Ah, but a man's reach should exceed his grasp, Or what's a heaven for?

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          • #35
            On Day 4, Fire Crews on USS Bonhomme Richard Battle Hot Spots and Flare Ups

            SAN DIEGO, Calif. – More than 300 sailors and firefighters continued to battle hot spots as part of the ongoing efforts to extinguish fires and flareups inside the skin of amphibious assault ship USS Bonhomme Richard (LHD-6), as efforts enter the fourth day, Navy officials said.

            Throughout the day, fire boats continued to pour water on the hull and superstructure as smoke rose in several places of the ship. Onboard firefighting crews worked to reach interior spaces, where hot spots continued to dog their efforts. Navy helicopters with the “Merlins” of Helicopter Sea Combat Squadron 3 made “a few hundred” water drops on Wednesday onto the ship, berthed at Pier 2 at Naval Base San Diego, Brian O’Rourke, a Navy Region Southwest spokesman, told USNI News.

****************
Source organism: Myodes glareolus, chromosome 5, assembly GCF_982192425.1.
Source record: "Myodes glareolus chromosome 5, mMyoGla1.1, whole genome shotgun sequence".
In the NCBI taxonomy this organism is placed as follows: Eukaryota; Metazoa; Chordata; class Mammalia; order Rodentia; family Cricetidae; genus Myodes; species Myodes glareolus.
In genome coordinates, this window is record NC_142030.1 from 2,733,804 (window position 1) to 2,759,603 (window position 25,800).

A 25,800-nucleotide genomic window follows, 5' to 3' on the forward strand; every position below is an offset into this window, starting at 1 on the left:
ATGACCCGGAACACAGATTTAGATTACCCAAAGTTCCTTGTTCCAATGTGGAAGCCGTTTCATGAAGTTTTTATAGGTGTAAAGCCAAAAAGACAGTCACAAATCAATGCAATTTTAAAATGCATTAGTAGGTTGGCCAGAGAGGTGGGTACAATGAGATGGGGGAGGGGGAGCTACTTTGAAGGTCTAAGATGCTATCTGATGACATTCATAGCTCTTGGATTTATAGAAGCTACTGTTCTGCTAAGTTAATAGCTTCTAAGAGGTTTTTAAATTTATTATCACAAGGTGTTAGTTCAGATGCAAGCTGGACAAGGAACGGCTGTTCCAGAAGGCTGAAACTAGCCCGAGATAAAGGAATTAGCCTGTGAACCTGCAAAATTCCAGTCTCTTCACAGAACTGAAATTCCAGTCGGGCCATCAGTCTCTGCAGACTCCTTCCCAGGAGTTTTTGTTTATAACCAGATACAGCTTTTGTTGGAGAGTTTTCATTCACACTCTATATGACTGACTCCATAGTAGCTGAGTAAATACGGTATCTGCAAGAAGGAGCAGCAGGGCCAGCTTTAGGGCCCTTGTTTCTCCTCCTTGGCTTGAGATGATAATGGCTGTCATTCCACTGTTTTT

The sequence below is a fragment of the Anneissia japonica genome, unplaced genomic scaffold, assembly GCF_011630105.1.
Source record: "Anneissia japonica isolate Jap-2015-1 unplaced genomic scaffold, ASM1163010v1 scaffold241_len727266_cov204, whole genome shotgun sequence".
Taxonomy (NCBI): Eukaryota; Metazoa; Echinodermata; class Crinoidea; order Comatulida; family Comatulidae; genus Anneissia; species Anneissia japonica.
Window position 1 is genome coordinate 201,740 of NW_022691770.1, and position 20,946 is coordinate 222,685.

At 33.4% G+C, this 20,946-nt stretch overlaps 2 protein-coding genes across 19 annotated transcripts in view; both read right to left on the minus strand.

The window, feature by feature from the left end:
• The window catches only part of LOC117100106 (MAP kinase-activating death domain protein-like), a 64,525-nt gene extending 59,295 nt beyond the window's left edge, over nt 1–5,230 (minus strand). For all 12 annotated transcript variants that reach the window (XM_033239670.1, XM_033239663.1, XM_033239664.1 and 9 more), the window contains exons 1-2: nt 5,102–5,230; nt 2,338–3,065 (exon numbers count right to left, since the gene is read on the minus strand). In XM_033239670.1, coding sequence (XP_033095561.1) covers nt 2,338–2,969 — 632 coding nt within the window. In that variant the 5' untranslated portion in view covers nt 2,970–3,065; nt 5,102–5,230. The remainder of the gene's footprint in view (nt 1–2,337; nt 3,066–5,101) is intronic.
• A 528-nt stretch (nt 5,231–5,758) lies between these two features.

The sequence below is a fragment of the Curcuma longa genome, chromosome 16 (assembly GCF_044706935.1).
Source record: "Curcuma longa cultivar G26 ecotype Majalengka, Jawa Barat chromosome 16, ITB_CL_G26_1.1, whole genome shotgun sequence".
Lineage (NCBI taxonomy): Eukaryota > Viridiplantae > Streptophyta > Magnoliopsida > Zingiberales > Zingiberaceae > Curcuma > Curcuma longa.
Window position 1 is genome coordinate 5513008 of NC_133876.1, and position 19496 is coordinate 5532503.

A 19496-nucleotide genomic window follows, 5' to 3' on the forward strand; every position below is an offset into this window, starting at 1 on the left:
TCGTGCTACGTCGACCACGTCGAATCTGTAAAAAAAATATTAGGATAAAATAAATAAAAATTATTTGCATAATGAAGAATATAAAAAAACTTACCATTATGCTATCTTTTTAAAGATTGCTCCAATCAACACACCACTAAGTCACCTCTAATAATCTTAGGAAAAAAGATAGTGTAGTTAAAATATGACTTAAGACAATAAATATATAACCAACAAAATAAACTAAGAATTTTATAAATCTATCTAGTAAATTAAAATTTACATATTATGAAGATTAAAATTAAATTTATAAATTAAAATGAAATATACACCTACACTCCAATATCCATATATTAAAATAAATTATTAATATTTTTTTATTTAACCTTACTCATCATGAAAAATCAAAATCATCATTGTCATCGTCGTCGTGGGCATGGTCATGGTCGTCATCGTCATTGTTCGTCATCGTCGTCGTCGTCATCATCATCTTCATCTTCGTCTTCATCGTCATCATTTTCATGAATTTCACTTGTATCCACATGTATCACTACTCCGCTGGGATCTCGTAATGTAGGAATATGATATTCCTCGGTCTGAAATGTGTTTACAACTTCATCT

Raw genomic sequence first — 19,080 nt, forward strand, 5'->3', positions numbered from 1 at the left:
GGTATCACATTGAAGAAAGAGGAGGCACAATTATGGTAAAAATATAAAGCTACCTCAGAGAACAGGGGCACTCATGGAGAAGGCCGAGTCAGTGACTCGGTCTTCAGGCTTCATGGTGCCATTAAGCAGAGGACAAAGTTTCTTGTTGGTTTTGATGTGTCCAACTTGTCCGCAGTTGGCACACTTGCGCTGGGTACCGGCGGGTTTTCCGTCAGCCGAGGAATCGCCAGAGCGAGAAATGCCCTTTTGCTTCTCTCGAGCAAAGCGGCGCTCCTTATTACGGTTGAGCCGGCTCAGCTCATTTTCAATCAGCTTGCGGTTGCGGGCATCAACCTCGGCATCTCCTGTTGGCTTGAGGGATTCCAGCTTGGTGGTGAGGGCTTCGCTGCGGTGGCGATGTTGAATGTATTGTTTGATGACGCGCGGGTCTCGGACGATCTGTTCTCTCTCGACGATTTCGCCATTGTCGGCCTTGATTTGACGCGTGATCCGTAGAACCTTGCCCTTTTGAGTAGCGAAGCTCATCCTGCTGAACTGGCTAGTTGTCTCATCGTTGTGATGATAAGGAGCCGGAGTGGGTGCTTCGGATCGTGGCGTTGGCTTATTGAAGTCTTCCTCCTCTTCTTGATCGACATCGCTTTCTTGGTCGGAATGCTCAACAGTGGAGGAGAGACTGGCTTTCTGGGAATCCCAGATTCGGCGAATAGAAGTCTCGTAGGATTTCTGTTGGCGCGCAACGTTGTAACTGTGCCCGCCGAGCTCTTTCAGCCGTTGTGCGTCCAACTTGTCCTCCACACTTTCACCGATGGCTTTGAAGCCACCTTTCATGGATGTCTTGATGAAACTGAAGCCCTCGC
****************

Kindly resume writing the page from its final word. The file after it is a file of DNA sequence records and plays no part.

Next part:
Late Wednesday local time, personnel were pulled from the fight due to the ship listing.

            “Out of an abundance of caution the pier and ship were cleared of personnel due to an initial shift in the ship’s list. Personnel are now pier side. We will continue to monitor as the ship settles,” read a Navy statement.




            https://news.usni.org/2020/07/15/on-...-and-flare-ups

            Those not familiar with the URL, this is the US Naval Institute website. USNI publish two fascinating magazines, "Proceedings" and "Naval History". While some articles on the website are "free", many others require you be a member/subscriber. Cost is quite reasonable and worth it to any with nautical/naval/marine interest.

            https://www.usni.org/
            Last edited by G David Bock; 16 Jul 20, 11:06.
            TANSTAAFL = There Ain't No Such Thing As A Free Lunch
            “War is merely the continuation of politics by other means” - von Clausewitz